Noninvasive M apping to G u i d e At r i a l F i b r i l l a t i o n Ablation Han S. Lim, MBBS, PhD, Stephan Zellerhoff, MD, Nicolas Derval, MD, Arnaud Denis, MD, Seigo Yamashita, MD, Benjamin Berte, MD, Saagar Mahida, MBChB, Darren Hooks, MBChB, Nora Aljefairi, MD, Ashok J. Shah, MD, Frédéric Sacher, MD, Meleze Hocini, MD, Pierre Jais, MD, Michel Haissaguerre, MD* KEYWORDS Noninvasive mapping Atrial fibrillation Catheter ablation Localized drivers
KEY POINTS Noninvasive mapping overcomes previous obstacles to panoramic atrial fibrillation (AF) mapping and enables biatrial mapping of the underlying mechanisms in AF. Localized reentrant and focal drivers are identified with the use of noninvasive mapping and phase mapping algorithms in patients with AF. A strategy of driver-based ablation guided by noninvasive mapping yields promising results and minimizes the extent of ablation. Future studies will enhance the role of noninvasive mapping to direct personalized therapy to patients with AF.
Atrial fibrillation (AF) is traditionally thought to be maintained by multiple wave fronts that propagate randomly throughout the atria.1 In paroxysmal AF, the realization of the role of triggers, mainly from the pulmonary veins (PVs), initiating AF has led to the elimination of PV triggers as the cornerstone of AF ablation therapy.2,3 However, in persistent AF, the elimination of PV triggers alone does not yield similar results, largely because of wider substrate involvement contributing to the maintenance of the arrhythmia. Various mechanisms, such as multiple wavelets, reentry, and focal sources, have been proposed to maintain persistent AF.1,2,4,5
Accumulating evidence now suggests that persistent AF may be driven by localized reentrant and focal sources in the atria.6–10 However, these localized AF drivers prove difficult to detect, because of AF being a dynamic rhythm and the potential spatiotemporal dynamicity of the underlying sources. Previous attempts to map these localized drivers using endocardial single-point or multielectrode catheters and epicardial surgical plaques have been restricted by the inability to simultaneously map different points in the left and right atria, contact issues, and limited surgical access.7,10,11 Noninvasive mapping overcomes these difficulties by enabling panoramic beatto-beat mapping of this dynamic rhythm.9,12 Initial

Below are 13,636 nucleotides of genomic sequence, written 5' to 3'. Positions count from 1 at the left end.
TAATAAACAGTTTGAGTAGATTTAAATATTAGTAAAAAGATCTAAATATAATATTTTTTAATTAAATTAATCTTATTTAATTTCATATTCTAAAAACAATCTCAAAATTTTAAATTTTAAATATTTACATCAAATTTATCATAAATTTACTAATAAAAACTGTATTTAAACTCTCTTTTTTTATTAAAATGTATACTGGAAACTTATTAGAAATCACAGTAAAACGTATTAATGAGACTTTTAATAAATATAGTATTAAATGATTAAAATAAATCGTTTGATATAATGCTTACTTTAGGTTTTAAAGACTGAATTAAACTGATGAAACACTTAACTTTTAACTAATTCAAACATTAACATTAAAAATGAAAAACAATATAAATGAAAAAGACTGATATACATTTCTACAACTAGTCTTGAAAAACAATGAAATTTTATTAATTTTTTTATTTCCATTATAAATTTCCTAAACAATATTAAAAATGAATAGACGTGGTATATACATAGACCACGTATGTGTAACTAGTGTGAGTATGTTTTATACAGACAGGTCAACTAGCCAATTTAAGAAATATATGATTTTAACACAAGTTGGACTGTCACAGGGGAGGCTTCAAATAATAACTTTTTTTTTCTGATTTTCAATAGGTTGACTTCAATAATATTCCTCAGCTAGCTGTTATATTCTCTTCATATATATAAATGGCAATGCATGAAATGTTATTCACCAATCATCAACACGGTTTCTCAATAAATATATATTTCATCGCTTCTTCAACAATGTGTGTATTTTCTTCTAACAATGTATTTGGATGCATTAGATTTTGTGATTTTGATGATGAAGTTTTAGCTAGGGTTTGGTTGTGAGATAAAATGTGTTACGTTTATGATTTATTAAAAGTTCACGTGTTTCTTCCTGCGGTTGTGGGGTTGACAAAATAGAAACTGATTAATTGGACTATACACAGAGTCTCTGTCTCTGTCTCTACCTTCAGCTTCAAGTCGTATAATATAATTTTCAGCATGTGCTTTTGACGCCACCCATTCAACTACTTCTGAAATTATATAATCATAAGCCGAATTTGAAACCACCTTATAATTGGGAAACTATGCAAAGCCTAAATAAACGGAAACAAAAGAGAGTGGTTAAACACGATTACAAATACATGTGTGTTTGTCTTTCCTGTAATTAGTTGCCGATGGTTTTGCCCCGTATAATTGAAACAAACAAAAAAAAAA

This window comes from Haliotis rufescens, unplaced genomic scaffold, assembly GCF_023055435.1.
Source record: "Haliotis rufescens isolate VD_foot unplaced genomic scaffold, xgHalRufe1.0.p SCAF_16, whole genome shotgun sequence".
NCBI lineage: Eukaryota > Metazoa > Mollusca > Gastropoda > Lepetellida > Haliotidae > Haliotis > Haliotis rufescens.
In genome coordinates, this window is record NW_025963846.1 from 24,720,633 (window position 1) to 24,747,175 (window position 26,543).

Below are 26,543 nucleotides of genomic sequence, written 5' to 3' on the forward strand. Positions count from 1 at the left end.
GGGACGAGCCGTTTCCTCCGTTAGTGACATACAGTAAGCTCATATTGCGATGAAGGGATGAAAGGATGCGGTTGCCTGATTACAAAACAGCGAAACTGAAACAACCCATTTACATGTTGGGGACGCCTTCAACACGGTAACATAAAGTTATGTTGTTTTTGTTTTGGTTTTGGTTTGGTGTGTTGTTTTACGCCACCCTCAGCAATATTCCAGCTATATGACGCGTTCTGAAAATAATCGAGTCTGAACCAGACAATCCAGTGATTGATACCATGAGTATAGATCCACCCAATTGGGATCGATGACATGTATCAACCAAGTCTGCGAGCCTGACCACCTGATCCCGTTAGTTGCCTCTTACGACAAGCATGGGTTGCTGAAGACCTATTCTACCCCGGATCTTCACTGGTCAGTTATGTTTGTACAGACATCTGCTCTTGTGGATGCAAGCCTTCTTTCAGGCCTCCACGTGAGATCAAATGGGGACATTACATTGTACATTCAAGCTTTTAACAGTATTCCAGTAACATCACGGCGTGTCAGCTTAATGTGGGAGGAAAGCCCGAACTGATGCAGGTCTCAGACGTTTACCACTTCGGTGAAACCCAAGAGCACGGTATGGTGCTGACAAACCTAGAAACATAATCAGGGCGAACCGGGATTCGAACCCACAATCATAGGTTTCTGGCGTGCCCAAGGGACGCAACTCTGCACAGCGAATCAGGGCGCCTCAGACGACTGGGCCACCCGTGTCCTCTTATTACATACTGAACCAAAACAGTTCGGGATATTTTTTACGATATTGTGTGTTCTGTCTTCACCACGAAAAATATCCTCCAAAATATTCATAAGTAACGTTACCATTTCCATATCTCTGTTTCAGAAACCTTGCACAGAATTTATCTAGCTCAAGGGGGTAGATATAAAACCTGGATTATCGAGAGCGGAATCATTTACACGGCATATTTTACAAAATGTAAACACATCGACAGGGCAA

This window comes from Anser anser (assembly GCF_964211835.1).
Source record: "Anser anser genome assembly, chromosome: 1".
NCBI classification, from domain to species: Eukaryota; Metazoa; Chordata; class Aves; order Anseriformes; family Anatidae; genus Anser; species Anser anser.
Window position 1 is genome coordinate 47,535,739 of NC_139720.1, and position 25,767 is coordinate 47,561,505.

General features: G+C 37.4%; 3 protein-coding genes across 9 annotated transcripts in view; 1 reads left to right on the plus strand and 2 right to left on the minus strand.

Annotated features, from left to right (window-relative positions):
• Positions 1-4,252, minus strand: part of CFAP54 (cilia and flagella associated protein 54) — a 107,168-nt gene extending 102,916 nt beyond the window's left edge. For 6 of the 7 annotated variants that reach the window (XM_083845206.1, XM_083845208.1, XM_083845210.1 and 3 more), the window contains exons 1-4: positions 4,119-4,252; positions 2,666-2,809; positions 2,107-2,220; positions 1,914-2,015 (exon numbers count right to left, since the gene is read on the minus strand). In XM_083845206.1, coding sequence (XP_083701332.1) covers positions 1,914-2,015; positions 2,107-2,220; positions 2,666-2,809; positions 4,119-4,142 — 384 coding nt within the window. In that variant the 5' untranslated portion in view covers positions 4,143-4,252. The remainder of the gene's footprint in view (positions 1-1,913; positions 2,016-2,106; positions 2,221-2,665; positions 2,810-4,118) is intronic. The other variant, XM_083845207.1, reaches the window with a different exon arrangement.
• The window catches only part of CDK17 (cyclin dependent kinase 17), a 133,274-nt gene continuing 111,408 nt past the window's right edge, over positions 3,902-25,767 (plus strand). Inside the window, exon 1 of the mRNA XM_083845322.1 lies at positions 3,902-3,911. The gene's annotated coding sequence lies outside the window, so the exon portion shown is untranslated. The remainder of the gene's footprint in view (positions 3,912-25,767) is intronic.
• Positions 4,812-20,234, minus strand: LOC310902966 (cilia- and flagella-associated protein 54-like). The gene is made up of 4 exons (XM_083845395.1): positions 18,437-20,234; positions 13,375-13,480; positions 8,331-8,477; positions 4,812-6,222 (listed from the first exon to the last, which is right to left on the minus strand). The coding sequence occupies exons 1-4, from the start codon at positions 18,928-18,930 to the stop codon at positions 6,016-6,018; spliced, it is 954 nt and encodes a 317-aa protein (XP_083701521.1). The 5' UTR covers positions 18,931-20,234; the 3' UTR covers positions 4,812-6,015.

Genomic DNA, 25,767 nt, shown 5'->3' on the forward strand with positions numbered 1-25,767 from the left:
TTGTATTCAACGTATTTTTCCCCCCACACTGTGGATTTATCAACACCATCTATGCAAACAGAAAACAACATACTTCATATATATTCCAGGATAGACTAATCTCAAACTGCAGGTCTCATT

Disclosure: Drs Haissaguerre, Jais and Hocini are stockholders in and Dr Shah is a paid consultant to CardioInsight Inc., Cleveland, OH, USA. This work was supported through the Investment of the Future grant, ANR-10-IAHU-04, from the government of France through the Agence National de la Recherche. IHU LIRYC, Electrophysiology and Heart Modeling Institute, Fondation Bordeaux Universite´, Bordeaux, France * Corresponding author. E-mail address: [email protected]
Card Electrophysiol Clin 7 (2015) 89–98 http://dx.doi.org/10.1016/j.ccep.2014.11.004 1877-9182/15/$ – see front matter Ó 2015 Elsevier Inc. All rights reserved.
Lim et al studies with ablation guided by noninvasive mapping to identify and target these localized sources have yielded promising results.8,9,12 This article discusses the role of noninvasive mapping to guide AF ablation therapy, including the specific methodology of noninvasive mapping to map AF drivers, current experience and clinical results, and future areas of investigation.